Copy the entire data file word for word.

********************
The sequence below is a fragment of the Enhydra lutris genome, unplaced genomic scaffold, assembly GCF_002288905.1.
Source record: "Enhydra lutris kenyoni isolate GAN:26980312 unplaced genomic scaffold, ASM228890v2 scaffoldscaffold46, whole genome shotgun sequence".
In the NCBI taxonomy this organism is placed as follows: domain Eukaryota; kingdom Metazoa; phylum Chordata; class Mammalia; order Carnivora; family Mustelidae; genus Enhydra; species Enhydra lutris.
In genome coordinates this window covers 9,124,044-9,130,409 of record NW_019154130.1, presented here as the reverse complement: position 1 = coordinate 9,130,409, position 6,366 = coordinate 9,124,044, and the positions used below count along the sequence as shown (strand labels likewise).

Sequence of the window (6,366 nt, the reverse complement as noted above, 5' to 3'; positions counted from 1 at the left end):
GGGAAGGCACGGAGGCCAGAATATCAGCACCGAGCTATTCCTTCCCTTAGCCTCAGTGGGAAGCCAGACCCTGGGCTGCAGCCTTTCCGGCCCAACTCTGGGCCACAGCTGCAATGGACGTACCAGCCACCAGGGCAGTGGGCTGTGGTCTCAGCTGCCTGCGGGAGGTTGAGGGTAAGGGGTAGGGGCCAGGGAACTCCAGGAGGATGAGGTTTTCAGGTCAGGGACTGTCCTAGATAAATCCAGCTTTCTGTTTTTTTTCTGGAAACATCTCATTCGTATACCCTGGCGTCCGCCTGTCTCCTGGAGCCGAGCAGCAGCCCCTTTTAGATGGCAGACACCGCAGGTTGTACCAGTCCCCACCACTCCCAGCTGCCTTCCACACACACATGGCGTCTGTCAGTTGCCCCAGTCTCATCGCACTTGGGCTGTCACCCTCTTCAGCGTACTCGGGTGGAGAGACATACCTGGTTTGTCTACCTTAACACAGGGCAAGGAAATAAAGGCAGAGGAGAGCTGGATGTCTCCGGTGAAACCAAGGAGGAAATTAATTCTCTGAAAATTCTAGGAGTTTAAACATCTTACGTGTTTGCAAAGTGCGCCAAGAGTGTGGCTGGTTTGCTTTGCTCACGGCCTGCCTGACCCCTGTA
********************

The sequence below is a fragment of the Enhydra lutris genome, unplaced genomic scaffold, assembly GCF_002288905.1.
Source record: "Enhydra lutris kenyoni isolate GAN:26980312 unplaced genomic scaffold, ASM228890v2 scaffoldscaffold46, whole genome shotgun sequence".
In the NCBI taxonomy this organism is placed as follows: domain Eukaryota; kingdom Metazoa; phylum Chordata; class Mammalia; order Carnivora; family Mustelidae; genus Enhydra; species Enhydra lutris.
In genome coordinates this window covers 9,124,044-9,130,409 of record NW_019154130.1, presented here as the reverse complement: position 1 = coordinate 9,130,409, position 6,366 = coordinate 9,124,044, and the positions used below count along the sequence as shown (strand labels likewise).

Sequence of the window (6,366 nt, the reverse complement as noted above, 5' to 3'; positions counted from 1 at the left end):
GGGAAGGCACGGAGGCCAGAATATCAGCACCGAGCTATTCCTTCCCTTAGCCTCAGTGGGAAGCCAGACCCTGGGCTGCAGCCTTTCCGGCCCAACTCTGGGCCACAGCTGCAATGGACGTACCAGCCACCAGGGCAGTGGGCTGTGGTCTCAGCTGCCTGCGGGAGGTTGAGGGTAAGGGGTAGGGGCCAGGGAACTCCAGGAGGATGAGGTTTTCAGGTCAGGGACTGTCCTAGATAAATCCAGCTTTCTGTTTTTTTTCTGGAAACATCTCATTCGTATACCCTGGCGTCCGCCTGTCTCCTGGAGCCGAGCAGCAGCCCCTTTTAGATGGCAGACACCGCAGGTTGTACCAGTCCCCACCACTCCCAGCTGCCTTCCACACACACATGGCGTCTGTCAGTTGCCCCAGTCTCATCGCACTTGGGCTGTCACCCTCTTCAGCGTACTCGGGTGGAGAGACATACCTGGTTTGTCTACCTTAACACAGGGCAAGGAAATAAAGGCAGAGGAGAGCTGGATGTCTCCGGTGAAACCAAGGAGGAAATTAATTCTCTGAAAATTCTAGGAGTTTAAACATCTTACGTGTTTGCAAAGTGCGCCAAGAGTGTGGCTGGTTTGCTTTGCTCACGGCCTGCCTGACCCCTGTA